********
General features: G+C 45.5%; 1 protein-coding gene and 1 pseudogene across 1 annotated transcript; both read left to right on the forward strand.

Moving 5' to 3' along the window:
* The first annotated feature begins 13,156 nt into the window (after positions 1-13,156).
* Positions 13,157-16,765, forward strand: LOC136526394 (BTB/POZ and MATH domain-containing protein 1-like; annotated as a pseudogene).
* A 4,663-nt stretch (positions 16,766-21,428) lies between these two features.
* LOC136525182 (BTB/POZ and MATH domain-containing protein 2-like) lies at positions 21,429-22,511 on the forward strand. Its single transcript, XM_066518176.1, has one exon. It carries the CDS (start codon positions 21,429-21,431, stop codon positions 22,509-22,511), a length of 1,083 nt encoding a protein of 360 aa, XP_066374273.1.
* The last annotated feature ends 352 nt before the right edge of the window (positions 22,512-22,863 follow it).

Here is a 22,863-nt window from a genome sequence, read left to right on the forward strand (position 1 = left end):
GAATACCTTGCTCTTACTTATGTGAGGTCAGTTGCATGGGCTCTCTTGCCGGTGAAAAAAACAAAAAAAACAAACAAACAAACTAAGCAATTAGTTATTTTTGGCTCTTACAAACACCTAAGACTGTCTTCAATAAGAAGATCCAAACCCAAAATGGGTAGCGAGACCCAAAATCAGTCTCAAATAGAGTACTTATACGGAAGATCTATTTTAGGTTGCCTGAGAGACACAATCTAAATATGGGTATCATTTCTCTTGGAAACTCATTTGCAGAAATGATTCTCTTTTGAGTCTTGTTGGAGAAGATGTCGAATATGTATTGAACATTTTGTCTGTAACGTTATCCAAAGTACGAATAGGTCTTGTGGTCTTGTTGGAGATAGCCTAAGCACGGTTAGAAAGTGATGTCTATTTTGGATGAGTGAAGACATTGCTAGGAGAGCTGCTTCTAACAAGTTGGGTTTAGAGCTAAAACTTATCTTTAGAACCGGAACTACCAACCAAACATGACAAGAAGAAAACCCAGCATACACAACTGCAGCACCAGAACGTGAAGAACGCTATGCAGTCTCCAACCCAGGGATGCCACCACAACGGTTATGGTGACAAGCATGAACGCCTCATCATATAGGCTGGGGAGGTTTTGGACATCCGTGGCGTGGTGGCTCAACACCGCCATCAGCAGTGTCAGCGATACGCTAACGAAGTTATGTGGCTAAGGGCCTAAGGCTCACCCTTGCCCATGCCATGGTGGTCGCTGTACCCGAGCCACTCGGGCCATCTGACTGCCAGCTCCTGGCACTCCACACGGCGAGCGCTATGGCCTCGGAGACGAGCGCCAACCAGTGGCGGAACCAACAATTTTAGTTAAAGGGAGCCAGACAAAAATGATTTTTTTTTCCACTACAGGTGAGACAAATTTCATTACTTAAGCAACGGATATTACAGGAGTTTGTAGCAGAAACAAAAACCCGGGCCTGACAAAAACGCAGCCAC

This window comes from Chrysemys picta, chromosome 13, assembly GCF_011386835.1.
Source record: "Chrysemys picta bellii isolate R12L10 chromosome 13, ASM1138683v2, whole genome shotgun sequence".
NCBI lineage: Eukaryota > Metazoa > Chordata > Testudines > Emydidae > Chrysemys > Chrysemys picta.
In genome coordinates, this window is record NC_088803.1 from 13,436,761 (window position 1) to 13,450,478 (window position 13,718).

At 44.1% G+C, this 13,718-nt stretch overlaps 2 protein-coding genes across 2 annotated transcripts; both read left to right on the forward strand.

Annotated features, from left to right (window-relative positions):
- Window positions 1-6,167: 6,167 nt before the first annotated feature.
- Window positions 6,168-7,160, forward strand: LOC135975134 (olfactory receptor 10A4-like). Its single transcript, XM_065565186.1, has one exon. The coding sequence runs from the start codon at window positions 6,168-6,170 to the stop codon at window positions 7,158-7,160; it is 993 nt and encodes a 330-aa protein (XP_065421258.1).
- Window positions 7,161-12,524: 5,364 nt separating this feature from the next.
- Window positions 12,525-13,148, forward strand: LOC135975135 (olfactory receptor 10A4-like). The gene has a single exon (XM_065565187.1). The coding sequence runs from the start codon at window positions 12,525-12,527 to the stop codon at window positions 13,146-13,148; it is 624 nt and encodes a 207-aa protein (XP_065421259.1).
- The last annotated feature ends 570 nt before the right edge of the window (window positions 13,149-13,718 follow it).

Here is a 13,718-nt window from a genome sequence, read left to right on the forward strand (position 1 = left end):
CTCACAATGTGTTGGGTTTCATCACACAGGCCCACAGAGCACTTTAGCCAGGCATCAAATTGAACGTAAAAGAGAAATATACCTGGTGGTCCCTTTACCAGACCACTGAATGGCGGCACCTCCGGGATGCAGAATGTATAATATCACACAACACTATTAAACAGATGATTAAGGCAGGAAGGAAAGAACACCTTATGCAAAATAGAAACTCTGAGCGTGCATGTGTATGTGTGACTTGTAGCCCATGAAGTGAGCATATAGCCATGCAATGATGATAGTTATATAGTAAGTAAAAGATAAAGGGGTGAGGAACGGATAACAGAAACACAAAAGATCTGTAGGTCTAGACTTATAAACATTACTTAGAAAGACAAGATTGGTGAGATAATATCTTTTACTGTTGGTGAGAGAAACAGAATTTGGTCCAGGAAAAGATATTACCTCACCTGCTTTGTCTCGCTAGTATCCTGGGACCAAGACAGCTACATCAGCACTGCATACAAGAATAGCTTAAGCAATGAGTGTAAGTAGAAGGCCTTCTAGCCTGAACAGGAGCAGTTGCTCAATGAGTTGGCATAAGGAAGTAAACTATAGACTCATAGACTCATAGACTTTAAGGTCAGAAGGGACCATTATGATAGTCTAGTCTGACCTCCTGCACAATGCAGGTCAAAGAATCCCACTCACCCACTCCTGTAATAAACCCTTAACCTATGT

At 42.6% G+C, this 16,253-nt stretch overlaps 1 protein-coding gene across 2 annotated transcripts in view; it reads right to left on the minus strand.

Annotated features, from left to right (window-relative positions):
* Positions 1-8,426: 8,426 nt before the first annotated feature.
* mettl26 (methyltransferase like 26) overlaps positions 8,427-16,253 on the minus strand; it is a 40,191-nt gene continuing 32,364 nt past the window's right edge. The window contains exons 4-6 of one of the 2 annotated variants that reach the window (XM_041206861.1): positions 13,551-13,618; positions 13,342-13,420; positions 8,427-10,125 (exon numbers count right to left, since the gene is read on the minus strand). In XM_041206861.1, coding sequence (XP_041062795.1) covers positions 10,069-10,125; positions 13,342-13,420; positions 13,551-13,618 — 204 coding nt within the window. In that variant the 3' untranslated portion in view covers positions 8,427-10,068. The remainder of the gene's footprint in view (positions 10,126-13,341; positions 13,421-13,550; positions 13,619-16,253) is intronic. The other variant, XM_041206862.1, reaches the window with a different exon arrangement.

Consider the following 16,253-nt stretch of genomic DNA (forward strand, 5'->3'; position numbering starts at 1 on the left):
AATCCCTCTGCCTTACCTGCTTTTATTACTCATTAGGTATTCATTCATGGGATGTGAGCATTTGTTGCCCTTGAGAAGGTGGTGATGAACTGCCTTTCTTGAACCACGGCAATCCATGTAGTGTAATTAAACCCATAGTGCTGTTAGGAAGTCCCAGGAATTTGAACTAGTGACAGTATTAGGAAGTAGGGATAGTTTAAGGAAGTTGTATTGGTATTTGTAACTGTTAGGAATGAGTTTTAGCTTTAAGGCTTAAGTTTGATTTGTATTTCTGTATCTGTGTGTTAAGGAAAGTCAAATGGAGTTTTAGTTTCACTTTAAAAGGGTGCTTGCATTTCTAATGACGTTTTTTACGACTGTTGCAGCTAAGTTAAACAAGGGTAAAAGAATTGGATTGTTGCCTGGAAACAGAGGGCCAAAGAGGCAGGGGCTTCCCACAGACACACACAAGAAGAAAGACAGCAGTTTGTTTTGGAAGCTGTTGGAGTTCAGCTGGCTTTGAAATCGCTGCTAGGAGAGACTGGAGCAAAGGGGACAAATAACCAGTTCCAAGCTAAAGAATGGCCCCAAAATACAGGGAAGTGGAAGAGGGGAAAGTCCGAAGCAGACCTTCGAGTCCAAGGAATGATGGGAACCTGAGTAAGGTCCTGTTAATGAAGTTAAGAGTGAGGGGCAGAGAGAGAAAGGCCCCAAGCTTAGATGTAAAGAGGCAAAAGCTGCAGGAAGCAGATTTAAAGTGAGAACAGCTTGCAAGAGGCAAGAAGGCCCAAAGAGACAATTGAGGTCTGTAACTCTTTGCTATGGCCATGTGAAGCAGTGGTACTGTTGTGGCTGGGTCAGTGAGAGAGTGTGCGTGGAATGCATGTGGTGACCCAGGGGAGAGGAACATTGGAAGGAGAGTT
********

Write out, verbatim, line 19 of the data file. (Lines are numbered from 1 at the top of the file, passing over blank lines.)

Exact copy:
- Window positions 12,525-13,148, forward strand: LOC135975135 (olfactory receptor 10A4-like). The gene has a single exon (XM_065565187.1). The coding sequence runs from the start codon at window positions 12,525-12,527 to the stop codon at window positions 13,146-13,148; it is 624 nt and encodes a 207-aa protein (XP_065421259.1).